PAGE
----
THE AMERICAN CROSS BILL.

AMERICAN CROSSBILLS are notable for their small size, being considered and described as dwarfs of the family. Their food consists exclusively of pine, fir, and larch, which accounts for the fact that they are more numerous in Northern latitudes where these trees abound. When the cones are abundant they visit in great numbers many places where they have not been for years, appearing at irregular intervals, and not confining themselves to particular localities.

They are very social even during the nesting season. Their nests are built among the branches of the fir trees, and there they disport themselves gaily, climbing nimbly, and assisting their movements, as parrots do, with their beaks. They will hang downward for minutes clinging to a twig or cone, seeming to enjoy this apparently uncomfortable position. They fly rapidly, but never to a great distance." The pleasure they experience in the society of their mates is often displayed by fluttering over the tops of the trees as they sing, after which they hover for a time, and then sink slowly to their perch. In the day time they are generally in motion, with the exception of a short time at noon. During the spring, summer and autumn they pass their time in flying from one plantation to another."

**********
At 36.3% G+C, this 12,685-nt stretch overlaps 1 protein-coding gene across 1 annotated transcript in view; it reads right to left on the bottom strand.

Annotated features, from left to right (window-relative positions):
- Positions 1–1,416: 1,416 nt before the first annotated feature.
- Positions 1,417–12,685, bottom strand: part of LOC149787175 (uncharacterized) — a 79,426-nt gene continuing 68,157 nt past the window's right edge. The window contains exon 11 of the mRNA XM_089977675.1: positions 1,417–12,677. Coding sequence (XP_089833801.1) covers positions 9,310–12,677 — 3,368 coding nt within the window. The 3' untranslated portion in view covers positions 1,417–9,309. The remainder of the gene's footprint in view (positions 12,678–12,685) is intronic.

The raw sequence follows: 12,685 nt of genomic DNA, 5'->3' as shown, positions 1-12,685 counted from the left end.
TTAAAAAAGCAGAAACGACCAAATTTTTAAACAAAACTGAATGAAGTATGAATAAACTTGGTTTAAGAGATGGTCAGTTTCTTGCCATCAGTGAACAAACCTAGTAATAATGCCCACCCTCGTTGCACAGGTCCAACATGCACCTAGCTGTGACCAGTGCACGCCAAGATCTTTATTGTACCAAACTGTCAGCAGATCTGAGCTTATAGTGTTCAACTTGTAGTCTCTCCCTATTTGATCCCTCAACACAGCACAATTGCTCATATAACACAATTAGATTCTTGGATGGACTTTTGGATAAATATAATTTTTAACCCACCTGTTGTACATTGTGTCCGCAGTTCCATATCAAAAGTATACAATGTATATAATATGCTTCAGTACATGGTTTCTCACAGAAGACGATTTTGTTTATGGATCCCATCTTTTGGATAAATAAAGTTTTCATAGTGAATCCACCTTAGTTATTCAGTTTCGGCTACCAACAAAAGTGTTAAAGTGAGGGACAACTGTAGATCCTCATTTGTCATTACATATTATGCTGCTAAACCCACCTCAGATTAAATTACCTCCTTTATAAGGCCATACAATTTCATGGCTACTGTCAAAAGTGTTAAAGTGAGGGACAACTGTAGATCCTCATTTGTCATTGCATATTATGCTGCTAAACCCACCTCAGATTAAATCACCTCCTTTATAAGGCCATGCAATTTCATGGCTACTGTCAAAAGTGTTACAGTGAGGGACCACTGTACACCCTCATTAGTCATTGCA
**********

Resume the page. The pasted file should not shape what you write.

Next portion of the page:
The Crossbill troubles itself but little about the other inhabitants of the woods, and is said to be almost fearless of man. Should the male lose his mate, he will remain sorrowfully perched upon the branch from which his little companion has fallen; again and again visit the spot in the hope of finding her; indeed it is only after repeated proofs that she will never return that he begins to show any symptoms of shyness.

In feeding, the Crossbill perches upon a cone with its head downwards, or lays the cone upon a branch and stands upon it, holding it fast with his sharp, strong pointed claws. Sometimes it will bite off a cone and carry it to a neighboring bough, or to another tree where it can be opened, for a suitable spot is not to be found on every branch.

The nest is formed of pine twigs, lined with feathers, soft grass, and the needle-like leaves of the fir tree. Three or four eggs of a grayish or bluish white color, streaked with faint blood red, reddish brown, or bluish brown spots, are generally laid.

The following poem is quite a favorite among bird lovers, and is one of those quaint legends that will never die.



THE LEGEND OF THE CROSSBILL.
From the German of Julius Mosen, by Longfellow.


On the cross the dying Saviour
Heavenward lifts his eyelids calm,
Feels, but scarcely feels, a trembling
in his pierced and bleeding palm.

And by all the world forsaken,
Sees he how with zealous care
At the ruthless nail of iron
A little bird is striving there.
Stained with blood and never tiring,
With its beak it doth not cease,
From the cross it would free the Saviour,
Its Creator's son release.

And the Saviour speaks in mildness:
"Blest be thou of all the good
Bear, as token of this moment,
Marks of blood and holy rood!"


And that bird is called the Crossbill,
Covered all with blood so clear,
In the groves of pine it singeth,
Songs, like legends, strange to hear.


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